Washington, D.C. Newsroom, Jun 23, 2020 / 12:50 pm
The Vatican has written to the president of the U.S. bishops’ conference, to remind dioceses that filing for bankruptcy could require the consent of the Holy See.
A June 15 letter from Cardinal Beniamino Stella, prefect of the Congregation for Clergy, to Archbishop Jose Gomez of Los Angeles notes that “In recent months, the Congregation has received news of the declaration of bankruptcy by several diocesan bishops of the United States” acting on behalf of their dioceses.
Declarations of bankruptcy, the letter said, require Vatican permission, “whenever it is foreseen that the legal proceedings could involve the alienation of temporal goods whose value exceeds” a threshold set by the U.S. bishops’ conference in 2011.
That threshold value is $7.5 million for dioceses with more than 500,000 Catholics, and $3.5 million for dioceses smaller than that.
The Code of Canon Law explains that “the permission of the Holy See is required” for “any transaction which can worsen the patrimonial condition of a juridic person” when the value of that transaction exceeds the amount set by each national bishops’ conference.
“In most of these cases, the permission of the Holy See was sought, in conformity with the prescripts of law,” Stella wrote. “In some, however, the necessary permission was not requested.”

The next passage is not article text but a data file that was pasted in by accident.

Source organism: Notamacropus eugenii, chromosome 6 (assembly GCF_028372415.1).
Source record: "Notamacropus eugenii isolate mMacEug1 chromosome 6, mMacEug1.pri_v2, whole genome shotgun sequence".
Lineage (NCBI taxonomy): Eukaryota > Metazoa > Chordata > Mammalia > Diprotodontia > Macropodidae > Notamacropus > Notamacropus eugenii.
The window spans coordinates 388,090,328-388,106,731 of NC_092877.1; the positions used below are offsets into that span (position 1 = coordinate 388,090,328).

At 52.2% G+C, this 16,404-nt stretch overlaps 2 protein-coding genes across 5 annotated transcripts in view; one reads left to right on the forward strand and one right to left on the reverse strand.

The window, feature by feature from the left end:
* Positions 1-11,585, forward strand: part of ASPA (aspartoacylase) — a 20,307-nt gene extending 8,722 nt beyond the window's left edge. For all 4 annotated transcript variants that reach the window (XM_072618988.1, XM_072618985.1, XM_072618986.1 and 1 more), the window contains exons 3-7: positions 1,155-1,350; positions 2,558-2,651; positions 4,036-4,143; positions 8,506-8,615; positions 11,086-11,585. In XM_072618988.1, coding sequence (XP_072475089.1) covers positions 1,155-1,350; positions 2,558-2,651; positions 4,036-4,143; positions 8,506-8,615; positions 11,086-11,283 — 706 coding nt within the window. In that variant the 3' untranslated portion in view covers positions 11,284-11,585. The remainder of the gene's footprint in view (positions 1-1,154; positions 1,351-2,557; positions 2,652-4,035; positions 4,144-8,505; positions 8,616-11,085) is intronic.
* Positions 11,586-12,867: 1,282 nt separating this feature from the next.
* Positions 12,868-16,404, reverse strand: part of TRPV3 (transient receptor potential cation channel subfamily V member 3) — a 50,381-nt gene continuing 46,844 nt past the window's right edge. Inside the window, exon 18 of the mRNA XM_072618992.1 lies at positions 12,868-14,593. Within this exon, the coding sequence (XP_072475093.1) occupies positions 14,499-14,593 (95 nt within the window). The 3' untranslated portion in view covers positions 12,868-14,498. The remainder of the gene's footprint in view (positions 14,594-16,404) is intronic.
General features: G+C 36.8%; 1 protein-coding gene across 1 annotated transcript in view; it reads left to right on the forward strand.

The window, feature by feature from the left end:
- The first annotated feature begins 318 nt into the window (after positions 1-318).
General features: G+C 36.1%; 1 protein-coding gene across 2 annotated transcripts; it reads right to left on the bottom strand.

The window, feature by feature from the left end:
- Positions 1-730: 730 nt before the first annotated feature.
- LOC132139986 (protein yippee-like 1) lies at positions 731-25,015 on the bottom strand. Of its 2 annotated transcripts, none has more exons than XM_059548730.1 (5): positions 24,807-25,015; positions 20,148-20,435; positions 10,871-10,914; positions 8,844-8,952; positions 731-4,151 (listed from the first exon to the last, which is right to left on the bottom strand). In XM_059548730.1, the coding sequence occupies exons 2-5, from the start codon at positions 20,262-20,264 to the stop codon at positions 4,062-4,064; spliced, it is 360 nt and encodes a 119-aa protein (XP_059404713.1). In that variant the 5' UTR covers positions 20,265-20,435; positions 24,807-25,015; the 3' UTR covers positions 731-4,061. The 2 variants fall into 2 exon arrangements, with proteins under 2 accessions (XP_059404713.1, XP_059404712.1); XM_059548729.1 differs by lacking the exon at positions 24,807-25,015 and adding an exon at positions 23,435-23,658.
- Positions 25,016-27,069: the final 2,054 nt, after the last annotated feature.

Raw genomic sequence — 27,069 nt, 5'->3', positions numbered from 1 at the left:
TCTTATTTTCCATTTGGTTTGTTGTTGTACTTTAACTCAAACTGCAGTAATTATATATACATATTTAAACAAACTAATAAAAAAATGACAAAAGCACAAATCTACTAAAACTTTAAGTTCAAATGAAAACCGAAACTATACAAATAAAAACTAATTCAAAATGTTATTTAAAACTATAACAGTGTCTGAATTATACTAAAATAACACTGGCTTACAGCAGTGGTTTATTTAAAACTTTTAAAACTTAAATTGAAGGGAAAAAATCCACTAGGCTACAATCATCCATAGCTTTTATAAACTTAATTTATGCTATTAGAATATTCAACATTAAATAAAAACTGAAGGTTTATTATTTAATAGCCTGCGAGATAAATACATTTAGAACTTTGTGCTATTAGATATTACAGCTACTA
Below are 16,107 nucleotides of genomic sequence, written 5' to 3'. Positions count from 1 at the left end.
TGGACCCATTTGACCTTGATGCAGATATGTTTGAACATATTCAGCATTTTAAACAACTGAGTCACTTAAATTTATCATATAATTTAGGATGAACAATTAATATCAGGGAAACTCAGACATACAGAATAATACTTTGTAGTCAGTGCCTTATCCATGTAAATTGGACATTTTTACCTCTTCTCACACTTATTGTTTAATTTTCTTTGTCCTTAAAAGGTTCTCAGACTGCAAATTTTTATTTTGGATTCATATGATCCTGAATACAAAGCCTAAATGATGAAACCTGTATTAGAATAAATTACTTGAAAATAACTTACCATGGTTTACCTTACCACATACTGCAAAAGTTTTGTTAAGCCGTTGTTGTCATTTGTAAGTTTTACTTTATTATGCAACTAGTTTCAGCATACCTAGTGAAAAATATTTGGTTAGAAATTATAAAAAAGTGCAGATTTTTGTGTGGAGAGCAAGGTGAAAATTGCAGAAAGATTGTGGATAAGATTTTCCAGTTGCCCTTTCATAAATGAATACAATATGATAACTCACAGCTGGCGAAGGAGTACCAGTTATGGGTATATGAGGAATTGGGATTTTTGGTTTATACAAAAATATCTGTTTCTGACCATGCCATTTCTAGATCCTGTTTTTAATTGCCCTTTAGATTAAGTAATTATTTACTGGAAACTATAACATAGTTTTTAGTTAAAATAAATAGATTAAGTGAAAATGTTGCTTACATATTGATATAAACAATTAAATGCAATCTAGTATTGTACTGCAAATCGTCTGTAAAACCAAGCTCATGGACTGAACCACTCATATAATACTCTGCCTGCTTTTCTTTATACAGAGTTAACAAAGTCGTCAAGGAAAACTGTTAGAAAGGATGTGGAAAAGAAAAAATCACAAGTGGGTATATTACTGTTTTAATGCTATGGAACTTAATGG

“Therefore,” Stella said, “I would ask [Archbishop Gomez, as head of the USCCB] to kindly remind the Most Reverend Ordinaries of the United States” that filing for bankruptcy often requires prior Vatican approval.
The letter from Cardinal Stella raises the prospect that some bankruptcy proceedings could be canonically invalid. Canon 1296 provides that “Whenever ecclesiastical goods are alienated without the required canonical formalities but the alienation is valid civilly, it is for the competent authority, after having considered everything thoroughly, to decide whether and what type of action, namely, personal or real, is to be instituted by whom and against whom in order to vindicate the rights of the Church.”